(TOLEDO, OHIO) - The Obama campaign was forced to defend their voter registration efforts today, after the McCain campaign continued to the link them to ACORN. Earlier today, the group acknowledged that there has been some voter registration fraud, but that state election officials are required to "weed out" bad applications.
Both campaign manager David Plouffe and general counsel Bob Bauer vehemently denied any connection between ACORN and their voter registration effort. "The case is ludicrous," Bauer said about the Republican accusations, adding, "this campaign has never paid ACORN to register voters."
Plouffe acknowledged that ACORN was hired last spring to canvas in states like Ohio, Texas, and Pennsylvania. "It was to augment our grassroots organization so that we could try and generate as much turn out as we could," Plouffe explained, but said that only volunteers and campaign staff are involved with registration.
He charged that the Republicans are "suppressing" and "intimidating" voters in various states, making it harder for people to vote.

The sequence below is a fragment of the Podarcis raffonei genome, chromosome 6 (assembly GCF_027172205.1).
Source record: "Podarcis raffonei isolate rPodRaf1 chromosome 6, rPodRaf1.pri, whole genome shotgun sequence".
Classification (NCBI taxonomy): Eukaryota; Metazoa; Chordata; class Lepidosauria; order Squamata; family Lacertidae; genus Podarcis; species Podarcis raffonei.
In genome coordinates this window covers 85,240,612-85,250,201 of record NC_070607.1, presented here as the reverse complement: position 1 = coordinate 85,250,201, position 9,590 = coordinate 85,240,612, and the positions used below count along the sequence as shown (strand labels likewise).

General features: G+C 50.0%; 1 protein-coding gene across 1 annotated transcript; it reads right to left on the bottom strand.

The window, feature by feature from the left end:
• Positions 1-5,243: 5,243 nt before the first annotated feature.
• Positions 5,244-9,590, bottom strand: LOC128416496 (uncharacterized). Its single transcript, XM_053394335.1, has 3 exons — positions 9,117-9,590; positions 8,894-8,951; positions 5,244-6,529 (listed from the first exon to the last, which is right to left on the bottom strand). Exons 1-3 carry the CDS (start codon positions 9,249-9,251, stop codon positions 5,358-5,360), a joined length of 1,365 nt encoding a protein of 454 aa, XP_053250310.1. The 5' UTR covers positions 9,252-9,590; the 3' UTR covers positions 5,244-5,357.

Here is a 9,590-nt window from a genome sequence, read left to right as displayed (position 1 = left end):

"What this is, is a strategic and cynical ploy to in some ways to denigrate all these people who decided to participate in their democracy, to sow confusion out there in a deliberate attempt to try to decrease turnout," Plouffe argued.
"This is just the start of what is going to be a deliberate and cynical attempt to try and create confusion, to challenge people inappropriately."
Plouffe cited several examples in which Republicans may be intimidating voters, including an example in Wisconsin where individuals with law enforcement background were being recruited as election workers. He also said that by raising questions about the registration process, voters are becoming confused about the process.
The McCain campaign has invited the Obama campaign to join a committee created to stop voter fraud and deal with any Election Day problems, but they said they have not received a reply to their request. Although Bauer said they did respond several weeks ago, he argued that it is hard to take up the offer in good faith.
"They're really not concerned at the moment that we need their help with anything. We need them to stop the suppressive activity," Bauer said, "And then voters can vote and I'm sure everything will proceed smoothly."